Non-profit Corporation in Texas

How to Form a Nonprofit Corporation in Texas

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How do you form a nonprofit corporation in Texas?

You are not required to incorporate to form a nonprofit organization in Texas, but many nonprofits do to take advantage of both the tax-exempt status of a nonprofit organization and the protections of incorporation under Texas law.

In this article, we will discuss:

  • What a nonprofit corporation is,
  • How to ensure your corporation has tax-exempt status, and
  • How to set up your nonprofit corporation in Texas.

What is a Nonprofit Corporation?

A Texas nonprofit corporation is a corporation authorized by the Texas Business Organizations Code (BOC) that is set up in a way that prohibits distributions to members, directors, or officers.

Nonprofit corporations can be created for any purpose permitted by the BOC or for any lawful purpose, and not all nonprofit corporations have tax exempt status.

Unincorporated Nonprofit Associations

An unincorporated nonprofit association may or may not be tax exempt, is subject to the provisions of the Uniform Unincorporated Nonprofit Association Act, and is defined as an “unincorporated organization consisting of three or more members joined by mutual consent for a common, nonprofit purpose.”

How to Form a Nonprofit Corporation in Texas

So, how do you create a nonprofit corporation in Texas?


First, decide what the corporation’s purpose will be – one of the requirements for tax exempt status is that the organization’s purpose qualifies under the IRS Code. Qualifying purposes include charitable, religious, scientific, literary, public safety, amateur sports competitions, and prevention of cruelty to animals or children.


Choose a name for your corporation – you must choose a unique name that is not already taken by another Texas organization. You can check the Texas Secretary of State’s website to see if the name you choose is available.

If you are not immediately filing your Articles of Incorporation, you can request to reserve your corporate name for up to 120 days.

Board of Directors and Organizer

You must select a minimum of three members for a board of directors, and an organizer (incorporator) who will sign the Articles of Incorporation. The incorporator can be any person over the age of 18, another corporation, or another type of legal entity.

Registered Agent

You also must select an agent for service of process who has a physical address in the State of Texas and who agrees to accept legal papers on behalf of the corporation if the corporation is sued.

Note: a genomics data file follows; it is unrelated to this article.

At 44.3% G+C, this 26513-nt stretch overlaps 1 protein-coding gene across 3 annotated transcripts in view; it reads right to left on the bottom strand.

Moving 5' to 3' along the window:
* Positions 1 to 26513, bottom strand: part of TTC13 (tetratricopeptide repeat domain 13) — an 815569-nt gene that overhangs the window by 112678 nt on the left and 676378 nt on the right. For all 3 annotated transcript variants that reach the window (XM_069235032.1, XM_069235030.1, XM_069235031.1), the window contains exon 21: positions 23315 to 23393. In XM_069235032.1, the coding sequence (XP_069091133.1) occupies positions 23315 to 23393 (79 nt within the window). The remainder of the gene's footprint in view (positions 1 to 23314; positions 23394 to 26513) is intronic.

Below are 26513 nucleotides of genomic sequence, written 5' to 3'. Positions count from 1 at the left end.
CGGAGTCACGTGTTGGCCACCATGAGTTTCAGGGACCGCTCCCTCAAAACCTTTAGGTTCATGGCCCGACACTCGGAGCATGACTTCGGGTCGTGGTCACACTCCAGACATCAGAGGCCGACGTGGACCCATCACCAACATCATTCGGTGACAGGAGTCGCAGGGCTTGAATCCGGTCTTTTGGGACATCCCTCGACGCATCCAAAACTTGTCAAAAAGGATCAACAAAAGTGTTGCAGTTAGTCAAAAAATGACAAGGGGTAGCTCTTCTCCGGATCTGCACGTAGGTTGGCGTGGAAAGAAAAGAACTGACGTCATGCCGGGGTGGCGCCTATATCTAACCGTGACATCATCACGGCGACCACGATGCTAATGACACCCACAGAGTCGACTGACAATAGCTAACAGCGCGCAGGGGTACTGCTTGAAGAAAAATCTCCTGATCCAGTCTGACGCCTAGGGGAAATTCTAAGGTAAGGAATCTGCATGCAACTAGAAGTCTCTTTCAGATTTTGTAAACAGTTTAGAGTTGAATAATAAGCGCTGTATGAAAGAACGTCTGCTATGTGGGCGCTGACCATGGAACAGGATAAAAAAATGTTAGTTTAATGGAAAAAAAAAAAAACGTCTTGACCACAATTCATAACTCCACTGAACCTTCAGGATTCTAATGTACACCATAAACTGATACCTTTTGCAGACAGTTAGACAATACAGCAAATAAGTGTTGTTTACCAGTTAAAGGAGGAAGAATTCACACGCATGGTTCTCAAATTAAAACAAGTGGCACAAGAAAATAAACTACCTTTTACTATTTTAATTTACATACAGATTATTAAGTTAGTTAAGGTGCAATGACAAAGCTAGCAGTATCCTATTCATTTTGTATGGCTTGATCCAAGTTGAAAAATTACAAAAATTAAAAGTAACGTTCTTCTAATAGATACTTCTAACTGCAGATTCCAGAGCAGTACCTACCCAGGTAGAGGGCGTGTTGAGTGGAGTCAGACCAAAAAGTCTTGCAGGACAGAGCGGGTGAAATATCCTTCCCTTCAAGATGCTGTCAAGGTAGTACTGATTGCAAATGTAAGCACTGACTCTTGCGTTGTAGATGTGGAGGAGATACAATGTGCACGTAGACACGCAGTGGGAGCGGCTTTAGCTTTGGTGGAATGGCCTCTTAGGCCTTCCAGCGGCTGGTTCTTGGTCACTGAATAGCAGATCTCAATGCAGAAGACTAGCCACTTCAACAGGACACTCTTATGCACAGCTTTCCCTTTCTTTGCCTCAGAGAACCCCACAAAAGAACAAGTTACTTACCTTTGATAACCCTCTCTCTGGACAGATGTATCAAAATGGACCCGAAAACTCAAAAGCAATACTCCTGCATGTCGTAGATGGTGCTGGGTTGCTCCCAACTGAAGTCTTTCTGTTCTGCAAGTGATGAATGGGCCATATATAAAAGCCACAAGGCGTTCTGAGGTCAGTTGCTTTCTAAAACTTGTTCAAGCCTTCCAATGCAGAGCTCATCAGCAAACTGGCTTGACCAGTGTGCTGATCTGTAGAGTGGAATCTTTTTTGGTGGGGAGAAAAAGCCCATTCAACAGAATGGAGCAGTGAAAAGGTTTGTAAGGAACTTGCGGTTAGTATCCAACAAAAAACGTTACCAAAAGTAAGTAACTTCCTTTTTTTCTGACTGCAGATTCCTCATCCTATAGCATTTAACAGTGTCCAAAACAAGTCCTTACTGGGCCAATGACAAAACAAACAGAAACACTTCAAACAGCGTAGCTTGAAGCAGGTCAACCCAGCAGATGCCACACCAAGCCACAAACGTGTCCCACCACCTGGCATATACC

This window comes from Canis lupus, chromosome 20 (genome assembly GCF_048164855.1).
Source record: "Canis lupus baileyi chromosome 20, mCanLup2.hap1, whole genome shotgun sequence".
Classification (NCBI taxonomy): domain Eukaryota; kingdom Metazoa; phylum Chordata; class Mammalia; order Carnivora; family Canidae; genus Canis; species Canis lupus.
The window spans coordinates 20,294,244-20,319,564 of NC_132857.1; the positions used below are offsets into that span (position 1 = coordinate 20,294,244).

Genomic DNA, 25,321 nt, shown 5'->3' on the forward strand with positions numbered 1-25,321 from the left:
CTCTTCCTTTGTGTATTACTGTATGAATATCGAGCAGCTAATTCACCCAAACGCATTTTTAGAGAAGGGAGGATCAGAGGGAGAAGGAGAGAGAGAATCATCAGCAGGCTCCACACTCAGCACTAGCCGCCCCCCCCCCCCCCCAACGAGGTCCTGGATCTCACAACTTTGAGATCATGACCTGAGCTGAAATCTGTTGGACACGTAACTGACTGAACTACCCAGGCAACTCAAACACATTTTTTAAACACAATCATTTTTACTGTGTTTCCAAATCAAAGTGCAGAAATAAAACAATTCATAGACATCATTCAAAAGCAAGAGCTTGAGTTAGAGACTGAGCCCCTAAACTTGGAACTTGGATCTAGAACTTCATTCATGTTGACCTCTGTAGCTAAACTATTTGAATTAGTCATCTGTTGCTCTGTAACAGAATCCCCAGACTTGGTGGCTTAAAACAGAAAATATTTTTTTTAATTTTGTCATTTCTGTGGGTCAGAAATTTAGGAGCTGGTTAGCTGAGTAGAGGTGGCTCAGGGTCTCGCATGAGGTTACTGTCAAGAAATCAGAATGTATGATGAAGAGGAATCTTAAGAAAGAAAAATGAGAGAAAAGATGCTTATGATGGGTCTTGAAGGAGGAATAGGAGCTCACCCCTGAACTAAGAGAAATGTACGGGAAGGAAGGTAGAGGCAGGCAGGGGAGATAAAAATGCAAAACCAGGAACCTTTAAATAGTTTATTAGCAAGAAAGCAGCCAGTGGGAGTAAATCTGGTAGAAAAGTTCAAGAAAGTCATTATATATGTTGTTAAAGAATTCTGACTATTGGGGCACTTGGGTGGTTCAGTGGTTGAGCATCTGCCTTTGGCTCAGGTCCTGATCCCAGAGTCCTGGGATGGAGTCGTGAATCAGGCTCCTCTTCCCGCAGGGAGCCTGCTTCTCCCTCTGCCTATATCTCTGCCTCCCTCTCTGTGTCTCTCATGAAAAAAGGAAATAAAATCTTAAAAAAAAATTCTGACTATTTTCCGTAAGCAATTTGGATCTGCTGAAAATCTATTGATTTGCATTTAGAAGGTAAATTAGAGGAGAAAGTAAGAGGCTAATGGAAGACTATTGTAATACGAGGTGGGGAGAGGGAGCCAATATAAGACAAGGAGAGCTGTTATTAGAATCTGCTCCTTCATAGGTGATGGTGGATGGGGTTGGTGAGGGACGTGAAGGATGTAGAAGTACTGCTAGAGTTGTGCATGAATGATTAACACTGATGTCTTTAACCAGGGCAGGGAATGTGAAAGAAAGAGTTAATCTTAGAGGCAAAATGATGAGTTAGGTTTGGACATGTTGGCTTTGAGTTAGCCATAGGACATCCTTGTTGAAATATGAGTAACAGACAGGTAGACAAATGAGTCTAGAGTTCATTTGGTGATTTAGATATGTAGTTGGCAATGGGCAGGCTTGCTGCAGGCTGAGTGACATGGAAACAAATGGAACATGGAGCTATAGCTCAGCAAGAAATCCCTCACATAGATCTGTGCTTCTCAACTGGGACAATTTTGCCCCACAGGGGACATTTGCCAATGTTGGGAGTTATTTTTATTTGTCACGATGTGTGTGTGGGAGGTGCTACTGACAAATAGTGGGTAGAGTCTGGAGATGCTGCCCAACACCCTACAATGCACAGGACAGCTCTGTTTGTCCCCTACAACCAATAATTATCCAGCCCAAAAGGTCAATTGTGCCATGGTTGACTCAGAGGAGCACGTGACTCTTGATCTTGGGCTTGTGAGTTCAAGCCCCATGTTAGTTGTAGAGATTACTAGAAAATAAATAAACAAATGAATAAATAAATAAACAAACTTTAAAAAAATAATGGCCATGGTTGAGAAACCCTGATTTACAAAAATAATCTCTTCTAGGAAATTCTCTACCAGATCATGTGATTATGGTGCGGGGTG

The nonprofit corporation cannot be its own agent for service of process, but it can be an employee, director, or the incorporator.

Draft Bylaws

Before filing your Articles of Incorporation, you should draft bylaws that include the corporation’s rules and procedures for:

  • Holding meetings,
  • Election of officers and board members,
  • Other corporate formalities.

Your bylaws must comply with Texas law, but they do not need to be filed with your articles, and you should consider them a “rule book” for future board meetings and elections.

Your bylaws should also include a conflict-of-interest policy that protects the organization from directors’ or officers’ personal or financial conflicts of interests.

File the Articles of Incorporation

You will need to prepare and file a Certificate of Formation Nonprofit Corporation (Form 202) which includes:

  • The corporate name,
  • The street address for the registered agent,
  • The names and addresses of the board of directors,
  • The name and address of the organizer (incorporator),
  • Whether or not the nonprofit will have members,
  • The purpose for which the nonprofit is formed (see “purpose” above – this can affect your tax-exempt status), and
  • The effective date of the nonprofit’s creation, which could be the filing date or a date that you choose.

Your Articles will also need to contain specific information to claim 501(c)(3) tax-exempt status, including:

  • A qualifying statement of purpose,
  • A statement that the corporation will not engage in political or legislative activity or any activities other than its tax-exempt purpose, and
  • A dissolution clause that transfers the corporation’s assets to another 501(c)(3) organization or to the government upon dissolution.

Board of Directors’ Meeting

Your corporation’s board of directors must hold its initial meeting where they will:

  • Approve the bylaws and other policies,
  • Elect the corporate officers,
  • Approve the applications for tax-exempt status with the IRS and Texas Comptroller, and
  • Transact all initial business for the corporation.

Minutes should be kept of the proceedings, and a system should be in place to store and safeguard the corporation’s minutes, Articles, bylaws, and other documents.

Get an FEIN for the Corporation

Your nonprofit corporation should apply for a federal employee identification number (FEIN), which can be done on the IRS’s website.

Get Business Licenses

Depending on the nature of the nonprofit’s business operations, you may be required to obtain business licenses from the state, county, or city where the nonprofit will be located.

File Applications for Tax-Exempt Status

First, you will need to request your tax-exempt status from the IRS using either IRS Form 1023 or IRS Form 1023-EZ. Once you have received your tax-exempt status from the IRS, you can request tax-exempt status from the Texas Comptroller (exemptions from sales tax, franchise tax, or hotel taxes) using Form AP-204.

Please feel free to contact one of our Murray Lobb attorneys to obtain our legal advice regarding the formation of a 501(c)(3) nonprofit corporation. We also remain available to help you with all your general corporate, construction law, business, and estate planning needs.